As we enter the most active period of severe weather season, it is exceptionally important to know what to do in the case of strong to severe storms. Damaging winds, large hail, and tornadoes can all play a factor in your spring plans.
If you are fairly new to DFW, or the North Texas region in general, you will quickly learn that mother nature has her ups and downs. If you've lived here a while, you have likely had a taste of everything we have to offer, and then some! But in the midst of severe weather, it is absolutely mandatory to have a plan in place in the case of severe weather. The first topic we will discuss is damaging winds.
Damaging winds are a very common occurrence here in the southern plains, especially here in North Texas. Damaging Winds can and, more often
than you may think, are MORE destructive than tornadoes, so it is important that you are not caught off guard.
1. Seek shelter indoors, preferrably away from doors and windows and in the centermost
room of your home. Just like a tornado, debris can quite literally be catapulted
through doors and windows, potentially injuring you if you are standing in front of a window.
2. You likely have heard this many times, but we highly recommend you have a way to recieve watches and warnings in the event
that the power goes out. Whether it is the local severe weather coverage on TV, or a weather radio, have a way to recieve information.
3. Find the innermost room in your house (preferrably lowest floor if possible), and stay there until the storm has passed.
4. Avoid travel during events that pose a wind threat, this includes non-convective events when there may not even be a cloud in the sky.
Gusty winds on high profile vehicles can physically lift the body, and that little bit of lift reduces traction between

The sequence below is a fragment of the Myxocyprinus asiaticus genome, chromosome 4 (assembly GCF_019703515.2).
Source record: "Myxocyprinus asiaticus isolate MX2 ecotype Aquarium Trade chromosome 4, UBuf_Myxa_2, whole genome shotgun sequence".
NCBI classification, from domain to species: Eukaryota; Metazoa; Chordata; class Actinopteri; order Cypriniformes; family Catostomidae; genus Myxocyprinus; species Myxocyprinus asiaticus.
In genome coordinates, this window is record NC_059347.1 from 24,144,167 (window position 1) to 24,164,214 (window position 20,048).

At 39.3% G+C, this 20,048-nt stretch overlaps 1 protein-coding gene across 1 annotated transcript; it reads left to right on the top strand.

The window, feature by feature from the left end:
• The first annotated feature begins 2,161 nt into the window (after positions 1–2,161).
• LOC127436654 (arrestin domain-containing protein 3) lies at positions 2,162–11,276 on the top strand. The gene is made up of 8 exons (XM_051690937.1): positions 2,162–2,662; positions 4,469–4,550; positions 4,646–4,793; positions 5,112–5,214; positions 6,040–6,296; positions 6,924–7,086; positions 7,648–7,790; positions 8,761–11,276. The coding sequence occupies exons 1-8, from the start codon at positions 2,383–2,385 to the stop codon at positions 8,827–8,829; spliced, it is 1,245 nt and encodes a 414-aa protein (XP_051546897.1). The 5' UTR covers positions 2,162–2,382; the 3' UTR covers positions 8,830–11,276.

your tires and the pavement, making you much more prone to losing control of your vehicle. If you must travel, ensure your
tires are properly inflated, and slow down!
Unfortunately, flooding is one of the more common types of hazards, especially coastal states. Luckily, there are many ways
you can prepare yourself and your family in the event that flooding occurs where you live.
1. Repeating: BE INFORMED! Always have a way to recieve watches and warnings. Your local National Weather Service will always
have the latest information, forecasts, alerts, and everything you need to stay informed.
2. Contact your local emergency management director! They can give you the latest information regarding your home or business.
"Are there any dams in the area?" , "What is my risk of flooding?" "Is this area prone to flooding problems?"
3. Build an emergency kit! Depending on personal wants and needs for your safety and survival, we have attached a link to
an official guide to building one for yourself. You can also pick up pre-built kits from your local grocery store,
but we still recommend building one for yourself. We also highly recommend making a copy of all of your personal records,
whether that be a photo on your device(s) of choice, or a physical copy, keep them in a safe place at all times.
4. Finally, the NOW portion of this guide. Flooding is occuring, and you need to act NOW, every second matters.
- GET TO HIGHER GROUND
- AVOID LOW LYING AREAS
- CONSISTENTLY monitor media for the latest emergency information.